GCSE Latin: Gerundive + ad


ad + Gerundive

When the gerundive form of a verb appears after the preposition ad, it forms a purpose clause:

exercitus e castris exiit ad hostes oppugnandos

The army went out of the camp in order to attack the enemy.

The literal translation of the above clause is “with a view to the enemy being attacked” — essentially the gerundive is passive.

The “object” in this purpose clause takes the accusative case (since it follows ad) and the gerundive agrees with this noun in case (accusative), number (singular/plural), and gender (m./f./n.).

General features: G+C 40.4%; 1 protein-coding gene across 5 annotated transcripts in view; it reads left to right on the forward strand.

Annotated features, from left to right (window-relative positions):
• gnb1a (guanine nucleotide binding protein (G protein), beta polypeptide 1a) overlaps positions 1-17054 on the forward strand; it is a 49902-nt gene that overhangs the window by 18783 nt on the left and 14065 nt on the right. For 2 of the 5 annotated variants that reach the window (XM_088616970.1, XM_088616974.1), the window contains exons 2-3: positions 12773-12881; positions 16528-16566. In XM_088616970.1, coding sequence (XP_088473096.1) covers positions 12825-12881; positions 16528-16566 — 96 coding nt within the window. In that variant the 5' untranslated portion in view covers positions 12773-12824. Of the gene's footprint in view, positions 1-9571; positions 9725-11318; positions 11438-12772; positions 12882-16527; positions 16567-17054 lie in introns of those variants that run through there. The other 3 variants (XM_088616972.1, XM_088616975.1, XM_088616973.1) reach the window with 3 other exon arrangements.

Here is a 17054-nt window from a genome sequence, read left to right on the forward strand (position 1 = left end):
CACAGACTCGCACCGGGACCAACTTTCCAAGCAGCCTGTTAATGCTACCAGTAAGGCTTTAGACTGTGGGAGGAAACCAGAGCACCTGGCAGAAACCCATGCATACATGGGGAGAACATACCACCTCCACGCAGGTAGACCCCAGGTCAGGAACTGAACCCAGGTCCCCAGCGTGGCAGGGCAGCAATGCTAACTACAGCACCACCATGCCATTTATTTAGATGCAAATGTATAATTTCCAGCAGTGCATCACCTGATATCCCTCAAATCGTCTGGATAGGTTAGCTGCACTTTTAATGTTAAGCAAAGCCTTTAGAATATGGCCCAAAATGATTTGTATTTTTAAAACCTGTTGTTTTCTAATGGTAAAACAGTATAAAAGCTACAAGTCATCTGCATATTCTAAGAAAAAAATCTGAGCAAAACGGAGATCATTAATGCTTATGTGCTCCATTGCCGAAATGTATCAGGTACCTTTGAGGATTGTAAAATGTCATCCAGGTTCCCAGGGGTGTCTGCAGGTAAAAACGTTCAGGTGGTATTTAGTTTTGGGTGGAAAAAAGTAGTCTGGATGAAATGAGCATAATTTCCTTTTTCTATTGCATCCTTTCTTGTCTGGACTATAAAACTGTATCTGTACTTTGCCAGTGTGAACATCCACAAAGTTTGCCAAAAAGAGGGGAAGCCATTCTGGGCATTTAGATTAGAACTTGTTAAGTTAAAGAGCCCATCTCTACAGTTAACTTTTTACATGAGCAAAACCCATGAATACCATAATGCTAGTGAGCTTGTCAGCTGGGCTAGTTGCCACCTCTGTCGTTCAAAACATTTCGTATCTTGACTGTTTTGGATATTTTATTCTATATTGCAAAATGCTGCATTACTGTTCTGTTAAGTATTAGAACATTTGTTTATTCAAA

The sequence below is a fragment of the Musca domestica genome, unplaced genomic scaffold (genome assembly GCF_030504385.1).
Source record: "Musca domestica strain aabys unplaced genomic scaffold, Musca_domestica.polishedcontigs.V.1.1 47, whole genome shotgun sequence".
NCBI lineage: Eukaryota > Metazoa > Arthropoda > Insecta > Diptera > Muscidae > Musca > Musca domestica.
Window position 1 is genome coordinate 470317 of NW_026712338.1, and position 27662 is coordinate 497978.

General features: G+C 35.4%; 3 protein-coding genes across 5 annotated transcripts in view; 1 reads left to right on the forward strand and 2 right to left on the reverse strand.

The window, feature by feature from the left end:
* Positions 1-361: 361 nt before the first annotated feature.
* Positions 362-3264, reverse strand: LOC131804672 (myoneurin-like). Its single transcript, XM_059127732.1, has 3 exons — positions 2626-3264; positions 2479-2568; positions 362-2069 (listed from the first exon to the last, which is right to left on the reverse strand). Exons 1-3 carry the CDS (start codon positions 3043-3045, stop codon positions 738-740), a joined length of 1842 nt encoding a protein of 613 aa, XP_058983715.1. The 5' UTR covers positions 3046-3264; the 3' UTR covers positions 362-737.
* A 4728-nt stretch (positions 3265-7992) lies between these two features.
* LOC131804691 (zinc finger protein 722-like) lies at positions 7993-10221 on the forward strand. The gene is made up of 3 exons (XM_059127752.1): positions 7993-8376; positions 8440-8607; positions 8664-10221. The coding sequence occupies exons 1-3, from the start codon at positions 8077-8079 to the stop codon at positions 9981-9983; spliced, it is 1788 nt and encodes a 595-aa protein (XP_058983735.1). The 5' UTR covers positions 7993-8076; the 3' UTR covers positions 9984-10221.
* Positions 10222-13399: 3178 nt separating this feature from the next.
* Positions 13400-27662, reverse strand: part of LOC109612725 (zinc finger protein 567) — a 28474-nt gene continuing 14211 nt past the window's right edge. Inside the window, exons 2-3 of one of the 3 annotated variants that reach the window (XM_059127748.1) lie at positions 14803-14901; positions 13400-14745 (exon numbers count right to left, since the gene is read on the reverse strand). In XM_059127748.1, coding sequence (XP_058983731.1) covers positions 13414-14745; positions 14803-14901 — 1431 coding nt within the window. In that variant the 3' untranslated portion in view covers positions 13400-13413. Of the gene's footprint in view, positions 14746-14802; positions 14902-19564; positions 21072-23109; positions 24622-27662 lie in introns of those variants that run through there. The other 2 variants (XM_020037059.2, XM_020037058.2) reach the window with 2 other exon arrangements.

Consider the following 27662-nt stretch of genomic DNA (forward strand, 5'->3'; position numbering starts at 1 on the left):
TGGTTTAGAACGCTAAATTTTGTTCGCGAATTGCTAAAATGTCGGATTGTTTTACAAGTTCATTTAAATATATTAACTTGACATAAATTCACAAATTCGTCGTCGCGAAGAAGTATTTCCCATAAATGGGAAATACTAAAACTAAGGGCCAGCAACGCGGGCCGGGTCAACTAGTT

The gerundive is formed in the following way:

1st Conjugation: portandus, -a, -um
2nd Conjugation: docendus, -a, -um
3rd Conjugation: regendus, -a, -um
4th Conjugation: audiendus, -a, -um
mixed Conjugation: capiendus, -a, -um
  1. Londinium ii ad reginam videndam.
  2. hostes regressi sunt ad se servandos.
  3. magister domum rediit ad optimum librum legendum.
  4. imperator tres legiones ducit ad urbem brevi tempore capiendam.
  5. tibi pecuniam dedi ad vinum emendum.